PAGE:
Veterinarians need to work with livestock producers to ensure they are using drugs legally and properly on cattle farms. Geoffrey Smith, DVM, MS, PhD, Dipl. ACVIM, North Carolina State University, told veterinarians this week at the Dr. Jack Walther 85th Annual Western Veterinary Conference in Las Vegas that the lack of written treatment protocols and the lack of training of farm personnel are two of the most common reasons residues happen.

Lack of training on the farm is also a problem because very few treatments are actually given by veterinarians and Hispanic labor and language barriers are common. “If employees don't understand how to properly give a drug, that can significantly influence withdrawal times.” Smith said a good example of that is giving Banamine IM vs IV which often is responsible for residues. 

Veterinarians may not take the time to write protocols partly because it's hard to find a way to get paid for that service, Smith said. “But we need to convince both veterinarians and producers that this is a priority.”

 “Studies in the dairy industry have identified a very low number of farms that actually have written protocols in place, which is partly the fault of the veterinarian.  If we want treatments to be administered consistently we need to make sure everyone on the farm understands what you want done.” Smith said this may be handled a little better in larger feedlots but in the dairy and cow-calf situation this is a significant deficit. 

The primary keys to avoiding drug residues include:

  1. Establishing a valid veterinary-client patient relationship where you visit your herds on a regular basis and are familiar with their disease challenges;
  2. Establish written treatment protocols for your herds to make sure diseases are correctly identified and treated with the appropriate drugs;
  3. Make sure your herds are identifying treated cattle and are maintaining good treatment records;
  4. Ensure farm employees are trained to administer drugs correctly; and
  5. Establish proper withdrawal intervals when using extralabel drugs.

“Employee drift”

"Employee drift", or deviating from protocols, is a fact of life on large operations as employee turnover can be high and sometimes people just fall back into old habits. Smith usually recommends re-training or at least re-observing things like colostrum management, milking procedures, treatment administrations, etc., on a regular basis, and at least a couple of times a year.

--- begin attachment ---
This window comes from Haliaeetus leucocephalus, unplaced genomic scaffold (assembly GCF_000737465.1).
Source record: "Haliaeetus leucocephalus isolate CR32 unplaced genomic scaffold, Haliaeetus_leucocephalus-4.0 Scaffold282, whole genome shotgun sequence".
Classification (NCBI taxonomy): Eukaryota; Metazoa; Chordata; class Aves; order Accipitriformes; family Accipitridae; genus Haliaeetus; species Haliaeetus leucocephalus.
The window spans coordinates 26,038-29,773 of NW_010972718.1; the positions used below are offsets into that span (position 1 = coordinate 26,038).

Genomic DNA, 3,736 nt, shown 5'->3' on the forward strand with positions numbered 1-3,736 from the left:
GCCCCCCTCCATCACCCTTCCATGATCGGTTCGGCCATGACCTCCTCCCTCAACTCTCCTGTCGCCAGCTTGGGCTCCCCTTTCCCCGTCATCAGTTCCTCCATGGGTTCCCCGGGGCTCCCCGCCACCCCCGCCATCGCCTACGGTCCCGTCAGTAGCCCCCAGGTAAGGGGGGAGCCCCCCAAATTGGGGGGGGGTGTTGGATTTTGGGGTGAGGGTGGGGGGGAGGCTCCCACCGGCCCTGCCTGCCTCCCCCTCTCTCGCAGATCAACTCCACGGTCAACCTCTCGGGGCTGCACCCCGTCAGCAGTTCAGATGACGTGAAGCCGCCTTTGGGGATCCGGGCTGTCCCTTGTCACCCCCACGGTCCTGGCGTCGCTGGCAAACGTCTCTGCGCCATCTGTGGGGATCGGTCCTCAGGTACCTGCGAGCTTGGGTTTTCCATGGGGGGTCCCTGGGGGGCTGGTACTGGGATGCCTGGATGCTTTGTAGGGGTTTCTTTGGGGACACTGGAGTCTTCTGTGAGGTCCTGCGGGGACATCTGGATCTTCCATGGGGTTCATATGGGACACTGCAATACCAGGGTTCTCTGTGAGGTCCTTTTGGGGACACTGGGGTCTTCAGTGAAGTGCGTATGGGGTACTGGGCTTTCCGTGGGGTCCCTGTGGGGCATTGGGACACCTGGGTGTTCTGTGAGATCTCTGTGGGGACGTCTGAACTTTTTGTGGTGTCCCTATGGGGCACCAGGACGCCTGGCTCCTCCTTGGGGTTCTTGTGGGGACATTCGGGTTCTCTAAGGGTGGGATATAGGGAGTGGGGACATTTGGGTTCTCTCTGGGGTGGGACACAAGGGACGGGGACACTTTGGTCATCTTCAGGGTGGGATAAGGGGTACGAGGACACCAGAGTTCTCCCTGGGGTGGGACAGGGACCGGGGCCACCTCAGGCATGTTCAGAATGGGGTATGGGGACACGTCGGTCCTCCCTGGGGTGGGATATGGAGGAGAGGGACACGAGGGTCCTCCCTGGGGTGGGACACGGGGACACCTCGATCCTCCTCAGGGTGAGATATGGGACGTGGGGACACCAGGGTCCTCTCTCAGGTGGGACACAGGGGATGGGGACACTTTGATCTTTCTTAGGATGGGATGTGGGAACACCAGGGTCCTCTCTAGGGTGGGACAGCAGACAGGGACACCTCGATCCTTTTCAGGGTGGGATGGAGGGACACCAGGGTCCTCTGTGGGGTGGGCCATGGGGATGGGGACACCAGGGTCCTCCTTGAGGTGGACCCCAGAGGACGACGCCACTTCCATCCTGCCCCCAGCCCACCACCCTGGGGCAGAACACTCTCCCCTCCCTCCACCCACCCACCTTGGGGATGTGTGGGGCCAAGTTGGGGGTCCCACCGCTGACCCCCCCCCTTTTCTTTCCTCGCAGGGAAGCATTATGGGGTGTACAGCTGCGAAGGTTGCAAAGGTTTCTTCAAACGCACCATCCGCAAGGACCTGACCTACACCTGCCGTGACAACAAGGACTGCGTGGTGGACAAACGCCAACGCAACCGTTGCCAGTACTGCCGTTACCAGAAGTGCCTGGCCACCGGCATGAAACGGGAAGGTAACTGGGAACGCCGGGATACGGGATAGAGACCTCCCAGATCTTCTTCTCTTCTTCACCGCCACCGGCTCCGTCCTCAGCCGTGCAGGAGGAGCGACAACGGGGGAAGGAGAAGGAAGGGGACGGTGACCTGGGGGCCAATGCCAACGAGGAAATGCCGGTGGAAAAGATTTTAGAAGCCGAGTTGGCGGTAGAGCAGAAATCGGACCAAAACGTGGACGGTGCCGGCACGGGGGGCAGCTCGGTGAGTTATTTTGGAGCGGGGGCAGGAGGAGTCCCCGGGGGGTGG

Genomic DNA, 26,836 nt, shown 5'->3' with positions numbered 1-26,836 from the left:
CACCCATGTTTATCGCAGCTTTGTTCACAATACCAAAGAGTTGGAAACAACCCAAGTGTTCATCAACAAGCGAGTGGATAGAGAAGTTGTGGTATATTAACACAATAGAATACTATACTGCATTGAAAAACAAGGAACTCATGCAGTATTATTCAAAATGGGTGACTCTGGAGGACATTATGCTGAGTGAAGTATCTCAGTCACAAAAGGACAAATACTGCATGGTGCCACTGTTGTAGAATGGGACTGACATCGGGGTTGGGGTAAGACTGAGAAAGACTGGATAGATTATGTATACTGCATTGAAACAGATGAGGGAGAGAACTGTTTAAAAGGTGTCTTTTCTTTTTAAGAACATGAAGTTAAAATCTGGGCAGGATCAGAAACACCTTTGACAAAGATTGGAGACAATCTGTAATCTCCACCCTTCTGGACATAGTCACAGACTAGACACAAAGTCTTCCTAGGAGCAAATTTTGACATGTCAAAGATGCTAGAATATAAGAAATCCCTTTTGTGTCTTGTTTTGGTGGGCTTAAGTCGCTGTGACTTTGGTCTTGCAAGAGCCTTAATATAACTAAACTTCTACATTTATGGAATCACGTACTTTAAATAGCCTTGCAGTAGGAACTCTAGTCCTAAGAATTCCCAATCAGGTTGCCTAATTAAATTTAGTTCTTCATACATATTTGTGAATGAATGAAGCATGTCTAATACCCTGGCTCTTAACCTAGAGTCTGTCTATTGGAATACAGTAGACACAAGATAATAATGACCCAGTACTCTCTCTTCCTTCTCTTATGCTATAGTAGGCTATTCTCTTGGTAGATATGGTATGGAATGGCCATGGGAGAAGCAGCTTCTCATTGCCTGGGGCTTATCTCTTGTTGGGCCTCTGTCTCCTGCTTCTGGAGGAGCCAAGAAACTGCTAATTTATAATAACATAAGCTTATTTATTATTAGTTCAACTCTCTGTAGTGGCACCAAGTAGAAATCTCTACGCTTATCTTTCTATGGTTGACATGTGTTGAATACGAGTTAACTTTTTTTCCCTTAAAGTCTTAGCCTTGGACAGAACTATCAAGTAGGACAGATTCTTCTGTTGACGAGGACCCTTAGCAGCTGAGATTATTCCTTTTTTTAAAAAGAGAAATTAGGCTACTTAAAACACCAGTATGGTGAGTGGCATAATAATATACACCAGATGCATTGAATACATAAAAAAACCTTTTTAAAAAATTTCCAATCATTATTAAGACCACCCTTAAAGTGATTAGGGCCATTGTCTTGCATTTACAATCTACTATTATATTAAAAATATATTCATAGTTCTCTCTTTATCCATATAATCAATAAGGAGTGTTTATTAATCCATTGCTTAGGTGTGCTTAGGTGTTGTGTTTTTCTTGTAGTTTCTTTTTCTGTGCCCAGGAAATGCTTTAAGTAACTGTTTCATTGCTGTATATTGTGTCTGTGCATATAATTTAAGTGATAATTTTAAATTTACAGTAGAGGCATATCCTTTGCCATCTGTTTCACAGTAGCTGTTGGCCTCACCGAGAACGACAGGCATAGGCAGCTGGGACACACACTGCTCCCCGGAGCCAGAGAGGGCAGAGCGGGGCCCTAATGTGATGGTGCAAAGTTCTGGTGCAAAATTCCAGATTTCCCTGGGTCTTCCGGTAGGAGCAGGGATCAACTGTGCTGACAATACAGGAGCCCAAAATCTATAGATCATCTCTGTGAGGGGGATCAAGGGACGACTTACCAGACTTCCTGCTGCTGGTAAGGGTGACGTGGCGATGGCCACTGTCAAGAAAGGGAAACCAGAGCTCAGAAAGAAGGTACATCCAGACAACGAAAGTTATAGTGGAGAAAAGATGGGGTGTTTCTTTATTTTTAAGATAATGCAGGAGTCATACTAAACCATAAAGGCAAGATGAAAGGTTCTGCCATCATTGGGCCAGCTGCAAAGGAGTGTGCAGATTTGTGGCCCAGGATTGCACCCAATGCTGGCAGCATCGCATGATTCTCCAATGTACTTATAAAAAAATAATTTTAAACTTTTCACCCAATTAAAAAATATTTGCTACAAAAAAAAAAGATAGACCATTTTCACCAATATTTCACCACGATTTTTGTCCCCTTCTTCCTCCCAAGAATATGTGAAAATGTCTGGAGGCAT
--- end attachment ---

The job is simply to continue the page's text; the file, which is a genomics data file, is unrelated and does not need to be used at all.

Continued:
Veterinarians may not be aware of employee changes on operations and who has and hasn’t been trained. “I think maintaining good communication with the herdsman/manager is critical and hopefully they will keep other farm employees up to date on training,” Smith said. “Being able to do classes and/or employee training in Spanish is a huge help. I would encourage anyone getting involved in the dairy or beef industries to learn some basic Spanish or at least have an employee they can depend on who speaks Spanish.”

Getting started on residue prevention

If you are going to design and implement a residue prevention program for a client, Smith said the first step would be to make sure the farm is using a veterinarian and make sure they are buying all their drugs from that veterinarian -- not over the counter, from the feed salesman or from a co-op. “I think producers using drugs on their own (extralabel) without knowledge of how to extend or get a proper withdrawal interval is a big problem.”

The next step would be to make sure the farm is keeping good records on what cows are treated with drugs. “Identifying treated cows is helpful but bands/collars can fall off. The only way to consistently ‘know’ which cows have been treated is to keep good records.”

If you are investigating a residue problem on an operation, Smith said to first start by looking at the drug labels and see where the farm is buying their drugs from. Questions to ask are: How often is that veterinarian on the farm? Do they have protocols for treating cows? How many employees are involved in treatment and do they know what they're doing? What kind of drugs are used (are they all labeled drugs or is the farm using a lot of extralabel drugs in certain animals, etc). 

“Most residue problems are based on producers giving drugs without oversight of a veterinarian,” Smith said. “Taking your producers through the 10-step Dairy Quality Assurance or Beef Quality Assurance programs is really useful.”